Most people believe that suffering is intrinsically bad. In conjunction with facts about our world and plausible moral principles, this yields a pro tanto obligation to reduce suffering. This is the intuitive starting point for the moral argument in favor of interventions to prevent wild animal suffering. If we accept the moral principle that we ought, pro tanto, to reduce the suffering of all sentient creatures, and we recognize the prevalence of suffering in the wild, then we seem committed to (...)
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  20. Perception and Iconic Memory: What Sperling Doesn't Show.Ian B. Phillips - 2011 - Mind and Language 26 (4):381-411.
    Philosophers have lately seized upon Sperling's partial report technique and subsequent work on iconic memory in support of controversial claims about perceptual experience, in particular that phenomenology overflows cognitive access. Drawing on mounting evidence concerning postdictive perception, I offer an interpretation of Sperling's data in terms of cue-sensitive experience which fails to support any such claims. Arguments for overflow based on change-detection paradigms (e.g. Landman et al., 2003; Sligte et al., 2008) cannot be blocked in this way. However, such paradigms (...)
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  21. Rewriting the Soul: Multiple Personality and the Sciences of Memory.Ian Hacking - 1995 - Princeton University Press.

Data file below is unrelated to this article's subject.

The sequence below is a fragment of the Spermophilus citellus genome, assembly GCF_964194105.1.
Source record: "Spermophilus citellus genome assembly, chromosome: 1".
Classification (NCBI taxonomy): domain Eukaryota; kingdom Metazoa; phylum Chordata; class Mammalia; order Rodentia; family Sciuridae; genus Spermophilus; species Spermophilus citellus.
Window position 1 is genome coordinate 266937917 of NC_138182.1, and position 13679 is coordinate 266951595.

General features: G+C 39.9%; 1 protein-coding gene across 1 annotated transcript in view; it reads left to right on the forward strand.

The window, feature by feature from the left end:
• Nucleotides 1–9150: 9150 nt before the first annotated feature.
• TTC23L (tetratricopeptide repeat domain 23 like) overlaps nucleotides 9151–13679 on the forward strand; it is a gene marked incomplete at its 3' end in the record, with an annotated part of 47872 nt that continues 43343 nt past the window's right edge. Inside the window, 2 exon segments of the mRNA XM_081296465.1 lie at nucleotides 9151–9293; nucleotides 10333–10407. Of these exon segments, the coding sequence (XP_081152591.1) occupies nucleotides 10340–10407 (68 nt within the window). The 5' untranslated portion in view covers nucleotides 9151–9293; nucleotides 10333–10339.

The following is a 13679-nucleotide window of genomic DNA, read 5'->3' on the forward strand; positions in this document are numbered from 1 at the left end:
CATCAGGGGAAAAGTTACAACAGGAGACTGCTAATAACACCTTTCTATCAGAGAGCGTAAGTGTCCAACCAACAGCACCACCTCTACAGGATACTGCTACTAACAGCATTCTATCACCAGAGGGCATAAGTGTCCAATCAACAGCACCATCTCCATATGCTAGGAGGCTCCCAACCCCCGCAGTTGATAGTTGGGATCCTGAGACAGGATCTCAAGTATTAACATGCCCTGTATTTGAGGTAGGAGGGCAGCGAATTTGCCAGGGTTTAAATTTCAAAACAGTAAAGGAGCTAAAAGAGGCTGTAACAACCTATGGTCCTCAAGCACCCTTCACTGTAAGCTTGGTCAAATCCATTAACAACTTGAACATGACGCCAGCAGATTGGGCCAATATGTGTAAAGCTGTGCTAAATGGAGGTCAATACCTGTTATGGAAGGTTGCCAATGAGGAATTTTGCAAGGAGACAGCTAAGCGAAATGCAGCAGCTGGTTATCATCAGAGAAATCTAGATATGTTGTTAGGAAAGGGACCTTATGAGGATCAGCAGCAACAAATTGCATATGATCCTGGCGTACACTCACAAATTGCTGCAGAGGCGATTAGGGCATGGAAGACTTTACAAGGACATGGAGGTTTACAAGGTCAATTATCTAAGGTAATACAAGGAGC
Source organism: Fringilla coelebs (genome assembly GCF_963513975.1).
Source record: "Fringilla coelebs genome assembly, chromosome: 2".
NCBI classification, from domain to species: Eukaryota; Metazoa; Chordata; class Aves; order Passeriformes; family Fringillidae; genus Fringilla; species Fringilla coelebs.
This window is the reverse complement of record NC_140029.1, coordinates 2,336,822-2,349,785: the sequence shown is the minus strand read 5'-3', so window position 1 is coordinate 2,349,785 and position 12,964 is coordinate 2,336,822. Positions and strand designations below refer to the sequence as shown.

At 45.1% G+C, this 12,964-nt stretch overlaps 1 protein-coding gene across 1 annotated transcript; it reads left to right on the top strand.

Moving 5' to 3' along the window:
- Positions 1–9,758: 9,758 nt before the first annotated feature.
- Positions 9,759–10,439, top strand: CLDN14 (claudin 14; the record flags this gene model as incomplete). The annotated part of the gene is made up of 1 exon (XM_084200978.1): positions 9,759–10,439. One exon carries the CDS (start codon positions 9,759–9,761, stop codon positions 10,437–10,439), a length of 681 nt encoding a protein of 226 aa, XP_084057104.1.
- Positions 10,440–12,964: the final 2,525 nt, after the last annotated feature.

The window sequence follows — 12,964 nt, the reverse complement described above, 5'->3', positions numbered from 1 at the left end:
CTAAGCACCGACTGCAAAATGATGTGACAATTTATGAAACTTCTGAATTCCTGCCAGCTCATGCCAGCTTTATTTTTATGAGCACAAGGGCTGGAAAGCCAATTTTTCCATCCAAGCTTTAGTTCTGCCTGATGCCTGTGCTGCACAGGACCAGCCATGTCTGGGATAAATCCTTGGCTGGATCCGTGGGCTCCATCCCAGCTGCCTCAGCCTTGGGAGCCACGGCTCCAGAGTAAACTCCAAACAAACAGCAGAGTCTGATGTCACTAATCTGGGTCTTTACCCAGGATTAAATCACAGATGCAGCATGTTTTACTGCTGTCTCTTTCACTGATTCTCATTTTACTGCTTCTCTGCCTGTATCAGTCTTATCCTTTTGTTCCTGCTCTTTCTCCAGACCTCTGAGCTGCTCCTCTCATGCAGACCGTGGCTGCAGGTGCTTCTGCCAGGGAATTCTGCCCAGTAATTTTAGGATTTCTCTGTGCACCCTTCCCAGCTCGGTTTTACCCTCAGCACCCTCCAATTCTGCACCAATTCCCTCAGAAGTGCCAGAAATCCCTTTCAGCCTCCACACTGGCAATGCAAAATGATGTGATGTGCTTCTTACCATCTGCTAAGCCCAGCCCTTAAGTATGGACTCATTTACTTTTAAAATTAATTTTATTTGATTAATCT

Here the distinguished philosopher Ian Hacking uses the MPD epidemic and its links with the contemporary concept of child abuse to scrutinize today's moral...
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  22.  18
    Condorget: Politics and Reason: Ian White.Ian White - 1978 - Royal Institute of Philosophy Supplement 12:110-139.
    From the time of its clearest origins with Pascal, the theory of probabilities seemed to offer means by which the study of human affairs might be reduced to the same kind of mathematical discipline that was already being achieved in the study of nature. Condorcet is to a great extent merely representative of the philosophers of the seventeenth and eighteenth centuries who were led on by the prospect of developing moral and political sciences on the pattern of the natural sciences, (...)
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  23. Autonomous Weapons Systems and the Moral Equality of Combatants.Michael Skerker, Duncan Purves & Ryan Jenkins - 2020 - Ethics and Information Technology 3 (6).